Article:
Vol. 3, Issue 2 (2018)
Natural language to logical language: Its scopes and limits
Author(s): SK Aktar Hossain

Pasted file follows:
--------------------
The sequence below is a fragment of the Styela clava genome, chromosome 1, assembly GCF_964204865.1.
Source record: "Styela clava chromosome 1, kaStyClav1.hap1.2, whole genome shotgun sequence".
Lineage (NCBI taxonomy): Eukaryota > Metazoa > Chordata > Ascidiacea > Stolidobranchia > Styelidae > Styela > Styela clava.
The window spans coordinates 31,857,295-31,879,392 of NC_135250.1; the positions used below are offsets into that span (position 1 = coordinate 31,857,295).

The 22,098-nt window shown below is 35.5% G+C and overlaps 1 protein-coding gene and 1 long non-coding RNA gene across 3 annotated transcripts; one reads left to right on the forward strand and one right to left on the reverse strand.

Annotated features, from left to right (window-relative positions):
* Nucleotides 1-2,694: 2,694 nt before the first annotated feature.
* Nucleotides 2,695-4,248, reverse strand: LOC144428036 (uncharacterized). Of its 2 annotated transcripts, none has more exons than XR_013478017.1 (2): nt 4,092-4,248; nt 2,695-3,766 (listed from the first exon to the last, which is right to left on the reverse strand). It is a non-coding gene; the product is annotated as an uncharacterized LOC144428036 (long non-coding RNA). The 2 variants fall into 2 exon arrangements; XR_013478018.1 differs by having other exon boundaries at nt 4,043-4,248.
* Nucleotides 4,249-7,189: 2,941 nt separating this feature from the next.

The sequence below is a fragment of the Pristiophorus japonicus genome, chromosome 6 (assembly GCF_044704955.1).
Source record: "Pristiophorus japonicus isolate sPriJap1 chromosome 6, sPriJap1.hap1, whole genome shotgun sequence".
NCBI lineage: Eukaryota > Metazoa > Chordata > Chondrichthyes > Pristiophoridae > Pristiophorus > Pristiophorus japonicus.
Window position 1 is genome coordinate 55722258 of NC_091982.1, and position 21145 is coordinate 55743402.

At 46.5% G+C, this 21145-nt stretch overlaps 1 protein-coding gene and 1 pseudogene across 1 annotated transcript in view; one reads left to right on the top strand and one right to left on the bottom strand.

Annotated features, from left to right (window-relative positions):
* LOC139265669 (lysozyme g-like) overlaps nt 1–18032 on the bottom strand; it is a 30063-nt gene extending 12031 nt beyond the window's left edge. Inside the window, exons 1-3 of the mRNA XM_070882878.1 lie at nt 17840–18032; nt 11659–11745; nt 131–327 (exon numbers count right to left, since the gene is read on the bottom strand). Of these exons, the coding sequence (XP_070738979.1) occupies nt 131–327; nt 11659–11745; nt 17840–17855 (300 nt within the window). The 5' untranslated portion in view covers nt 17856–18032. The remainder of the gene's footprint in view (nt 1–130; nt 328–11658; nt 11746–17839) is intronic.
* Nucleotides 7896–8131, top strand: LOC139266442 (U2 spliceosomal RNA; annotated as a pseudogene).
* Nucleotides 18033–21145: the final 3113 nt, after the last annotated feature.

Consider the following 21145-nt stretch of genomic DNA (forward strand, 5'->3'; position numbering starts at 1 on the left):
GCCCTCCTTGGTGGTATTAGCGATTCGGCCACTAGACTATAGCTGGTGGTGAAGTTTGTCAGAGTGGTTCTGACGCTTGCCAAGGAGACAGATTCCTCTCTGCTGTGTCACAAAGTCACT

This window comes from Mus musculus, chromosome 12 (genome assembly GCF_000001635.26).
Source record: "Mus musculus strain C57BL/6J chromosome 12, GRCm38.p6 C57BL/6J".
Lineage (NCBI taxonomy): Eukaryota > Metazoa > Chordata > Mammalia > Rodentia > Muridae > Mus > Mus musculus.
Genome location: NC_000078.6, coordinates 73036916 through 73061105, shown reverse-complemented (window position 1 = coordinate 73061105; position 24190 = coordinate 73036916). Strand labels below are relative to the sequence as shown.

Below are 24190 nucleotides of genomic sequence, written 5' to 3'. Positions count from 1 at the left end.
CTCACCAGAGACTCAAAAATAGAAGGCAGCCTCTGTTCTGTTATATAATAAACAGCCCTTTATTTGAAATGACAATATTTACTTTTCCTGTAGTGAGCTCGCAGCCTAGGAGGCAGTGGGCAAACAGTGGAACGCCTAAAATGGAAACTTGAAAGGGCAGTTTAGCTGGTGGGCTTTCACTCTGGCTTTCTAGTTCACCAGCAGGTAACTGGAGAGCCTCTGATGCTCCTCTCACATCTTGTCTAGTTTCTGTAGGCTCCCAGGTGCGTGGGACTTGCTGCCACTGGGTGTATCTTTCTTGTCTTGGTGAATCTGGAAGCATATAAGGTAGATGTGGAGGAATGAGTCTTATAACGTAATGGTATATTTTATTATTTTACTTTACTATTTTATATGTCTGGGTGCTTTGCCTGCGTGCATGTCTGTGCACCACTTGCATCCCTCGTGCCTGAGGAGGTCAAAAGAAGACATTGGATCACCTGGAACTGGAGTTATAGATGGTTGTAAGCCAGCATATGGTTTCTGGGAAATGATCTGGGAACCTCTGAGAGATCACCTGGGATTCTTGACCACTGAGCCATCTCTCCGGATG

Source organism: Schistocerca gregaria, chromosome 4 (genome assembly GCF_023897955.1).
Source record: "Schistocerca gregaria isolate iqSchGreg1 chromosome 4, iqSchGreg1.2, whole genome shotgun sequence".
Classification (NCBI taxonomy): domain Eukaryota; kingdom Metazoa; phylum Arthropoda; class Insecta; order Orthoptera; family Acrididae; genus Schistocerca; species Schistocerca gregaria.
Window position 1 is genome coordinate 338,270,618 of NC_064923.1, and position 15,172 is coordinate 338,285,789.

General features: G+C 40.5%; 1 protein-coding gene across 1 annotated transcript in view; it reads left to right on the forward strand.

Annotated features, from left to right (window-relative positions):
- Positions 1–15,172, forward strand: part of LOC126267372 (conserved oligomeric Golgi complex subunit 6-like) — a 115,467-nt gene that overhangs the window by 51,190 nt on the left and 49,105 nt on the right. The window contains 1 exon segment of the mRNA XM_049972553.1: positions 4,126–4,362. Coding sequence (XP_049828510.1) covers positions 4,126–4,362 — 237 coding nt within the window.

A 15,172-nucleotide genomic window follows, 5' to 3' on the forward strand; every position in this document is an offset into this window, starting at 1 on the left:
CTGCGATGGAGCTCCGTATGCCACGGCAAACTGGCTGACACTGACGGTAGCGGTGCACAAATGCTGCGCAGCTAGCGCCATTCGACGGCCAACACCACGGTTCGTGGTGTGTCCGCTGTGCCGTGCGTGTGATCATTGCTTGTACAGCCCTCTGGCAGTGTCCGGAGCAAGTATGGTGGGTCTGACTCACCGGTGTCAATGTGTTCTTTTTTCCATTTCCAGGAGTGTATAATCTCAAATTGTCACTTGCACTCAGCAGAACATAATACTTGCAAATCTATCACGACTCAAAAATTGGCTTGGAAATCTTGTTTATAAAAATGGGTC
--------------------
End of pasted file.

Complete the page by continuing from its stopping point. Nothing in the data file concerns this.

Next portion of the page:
Abstract: Philosophers often speak of two types of language: the ordinary language i.e. the communicative and the ideal i.e. the logical language. Every ordinary language or the communicative language has the power to be adopted and to be absorbed into other languages through the words itself. Not only so, thought contained in one language is translatable into any other language. These suggest that all ordinary languages have an identical deep structure. This identical deep structure is their common logical structure. The ideal or the logical language is designed to reveal this deep logical structure of all languages, because (i) there are many drawbacks in ordinary language which become impediment of science (ii) in order to get the fixed picture of reality and (iii) the ordinary languages often fail to reveal the same. The trend to sublime from ordinary language to logical language seems to be started right from the age of Aristotle and this path has been inculcated by the modern logicians like George Boole, John Venn, Augustus De Morgan, Rudolf Carnap, Alfred North Whitehead, Bertrand Russell, Gilbert Ryle, Gottlob Frege, Early Wittgenstein etc. But this particular way of discovering the Reality has also been criticised by P.F. Strawson, Later Wittgenstein, Austin etc. This paper will be confined to the limitations of this trend only.